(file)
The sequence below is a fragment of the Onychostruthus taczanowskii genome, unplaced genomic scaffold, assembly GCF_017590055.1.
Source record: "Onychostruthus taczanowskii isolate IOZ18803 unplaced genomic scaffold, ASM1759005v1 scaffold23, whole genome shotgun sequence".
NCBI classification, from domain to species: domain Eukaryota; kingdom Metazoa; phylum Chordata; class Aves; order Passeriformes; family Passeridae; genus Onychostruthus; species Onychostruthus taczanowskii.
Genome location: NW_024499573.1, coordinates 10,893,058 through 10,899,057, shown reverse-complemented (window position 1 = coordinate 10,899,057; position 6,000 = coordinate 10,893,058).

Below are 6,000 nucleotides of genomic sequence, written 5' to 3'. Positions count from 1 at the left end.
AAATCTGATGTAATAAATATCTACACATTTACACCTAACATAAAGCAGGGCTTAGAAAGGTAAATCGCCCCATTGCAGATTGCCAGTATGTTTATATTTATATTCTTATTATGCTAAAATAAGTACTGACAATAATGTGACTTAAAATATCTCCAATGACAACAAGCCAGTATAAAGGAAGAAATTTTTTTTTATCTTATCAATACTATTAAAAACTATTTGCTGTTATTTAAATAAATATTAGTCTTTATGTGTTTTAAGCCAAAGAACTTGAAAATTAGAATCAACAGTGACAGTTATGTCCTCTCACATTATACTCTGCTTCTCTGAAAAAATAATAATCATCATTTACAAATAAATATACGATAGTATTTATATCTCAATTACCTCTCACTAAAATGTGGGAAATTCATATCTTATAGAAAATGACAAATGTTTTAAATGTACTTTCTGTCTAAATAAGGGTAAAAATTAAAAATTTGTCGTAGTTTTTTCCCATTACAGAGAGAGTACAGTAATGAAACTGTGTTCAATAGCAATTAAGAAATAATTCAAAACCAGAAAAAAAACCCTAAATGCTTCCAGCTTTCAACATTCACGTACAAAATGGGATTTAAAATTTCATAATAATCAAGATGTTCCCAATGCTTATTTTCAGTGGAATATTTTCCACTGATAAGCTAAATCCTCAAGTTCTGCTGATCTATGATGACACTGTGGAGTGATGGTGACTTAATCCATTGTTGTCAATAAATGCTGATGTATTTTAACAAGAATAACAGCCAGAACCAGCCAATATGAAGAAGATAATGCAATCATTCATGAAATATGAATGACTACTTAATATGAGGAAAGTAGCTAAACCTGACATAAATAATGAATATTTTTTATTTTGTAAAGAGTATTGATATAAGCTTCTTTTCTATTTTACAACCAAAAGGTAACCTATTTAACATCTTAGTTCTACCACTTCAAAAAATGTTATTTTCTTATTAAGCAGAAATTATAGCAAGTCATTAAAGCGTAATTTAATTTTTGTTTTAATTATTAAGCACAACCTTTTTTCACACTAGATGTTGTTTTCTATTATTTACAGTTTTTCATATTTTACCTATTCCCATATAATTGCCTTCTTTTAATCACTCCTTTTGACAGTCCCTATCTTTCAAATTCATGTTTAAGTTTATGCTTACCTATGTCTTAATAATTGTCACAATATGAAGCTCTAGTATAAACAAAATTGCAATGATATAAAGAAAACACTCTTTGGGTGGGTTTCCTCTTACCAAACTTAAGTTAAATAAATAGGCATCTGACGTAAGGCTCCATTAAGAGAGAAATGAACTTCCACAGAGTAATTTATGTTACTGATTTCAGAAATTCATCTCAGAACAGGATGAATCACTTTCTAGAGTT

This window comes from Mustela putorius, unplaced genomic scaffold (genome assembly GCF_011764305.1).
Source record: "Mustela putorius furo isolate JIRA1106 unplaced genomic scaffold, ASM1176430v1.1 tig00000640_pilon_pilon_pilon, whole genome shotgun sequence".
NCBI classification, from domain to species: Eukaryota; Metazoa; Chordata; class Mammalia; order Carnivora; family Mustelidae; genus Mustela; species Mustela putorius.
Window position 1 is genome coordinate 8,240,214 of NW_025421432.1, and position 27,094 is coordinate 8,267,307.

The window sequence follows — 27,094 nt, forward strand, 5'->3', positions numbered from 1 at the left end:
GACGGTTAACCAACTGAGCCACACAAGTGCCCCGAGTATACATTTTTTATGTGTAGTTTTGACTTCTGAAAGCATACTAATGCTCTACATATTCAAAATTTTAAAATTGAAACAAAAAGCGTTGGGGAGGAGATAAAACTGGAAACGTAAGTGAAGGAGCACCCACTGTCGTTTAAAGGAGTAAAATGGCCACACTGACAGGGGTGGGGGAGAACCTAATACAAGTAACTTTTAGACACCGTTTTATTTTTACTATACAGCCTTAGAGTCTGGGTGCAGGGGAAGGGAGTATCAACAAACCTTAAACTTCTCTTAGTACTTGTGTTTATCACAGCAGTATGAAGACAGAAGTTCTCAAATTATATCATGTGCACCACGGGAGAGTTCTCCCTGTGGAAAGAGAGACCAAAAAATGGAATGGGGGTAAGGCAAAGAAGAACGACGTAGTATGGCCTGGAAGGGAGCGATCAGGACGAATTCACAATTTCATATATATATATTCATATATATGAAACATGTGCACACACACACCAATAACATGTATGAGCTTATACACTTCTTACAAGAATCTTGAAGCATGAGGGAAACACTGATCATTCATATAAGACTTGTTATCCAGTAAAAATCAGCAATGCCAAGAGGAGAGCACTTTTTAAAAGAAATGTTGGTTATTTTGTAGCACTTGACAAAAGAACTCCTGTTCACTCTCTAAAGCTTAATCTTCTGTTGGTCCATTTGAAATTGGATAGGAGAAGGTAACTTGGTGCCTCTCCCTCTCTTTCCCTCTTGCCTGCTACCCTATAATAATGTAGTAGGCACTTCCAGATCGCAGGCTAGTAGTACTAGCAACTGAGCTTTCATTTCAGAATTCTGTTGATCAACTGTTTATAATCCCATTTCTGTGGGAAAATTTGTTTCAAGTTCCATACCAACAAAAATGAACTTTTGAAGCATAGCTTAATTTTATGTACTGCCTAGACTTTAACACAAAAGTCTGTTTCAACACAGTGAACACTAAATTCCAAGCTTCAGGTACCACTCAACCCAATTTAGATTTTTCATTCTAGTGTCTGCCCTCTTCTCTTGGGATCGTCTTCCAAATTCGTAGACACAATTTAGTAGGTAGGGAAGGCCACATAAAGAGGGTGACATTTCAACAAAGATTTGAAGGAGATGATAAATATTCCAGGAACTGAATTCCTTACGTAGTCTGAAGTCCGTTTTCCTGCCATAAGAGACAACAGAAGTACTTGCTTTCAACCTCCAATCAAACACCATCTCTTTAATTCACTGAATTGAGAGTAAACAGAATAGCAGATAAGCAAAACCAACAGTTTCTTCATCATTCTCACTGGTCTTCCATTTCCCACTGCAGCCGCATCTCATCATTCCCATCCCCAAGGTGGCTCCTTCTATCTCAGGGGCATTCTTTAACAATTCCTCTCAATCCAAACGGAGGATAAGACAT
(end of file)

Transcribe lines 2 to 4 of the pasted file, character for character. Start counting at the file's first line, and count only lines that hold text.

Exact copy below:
Source record: "Onychostruthus taczanowskii isolate IOZ18803 unplaced genomic scaffold, ASM1759005v1 scaffold23, whole genome shotgun sequence".
NCBI classification, from domain to species: domain Eukaryota; kingdom Metazoa; phylum Chordata; class Aves; order Passeriformes; family Passeridae; genus Onychostruthus; species Onychostruthus taczanowskii.
Genome location: NW_024499573.1, coordinates 10,893,058 through 10,899,057, shown reverse-complemented (window position 1 = coordinate 10,899,057; position 6,000 = coordinate 10,893,058).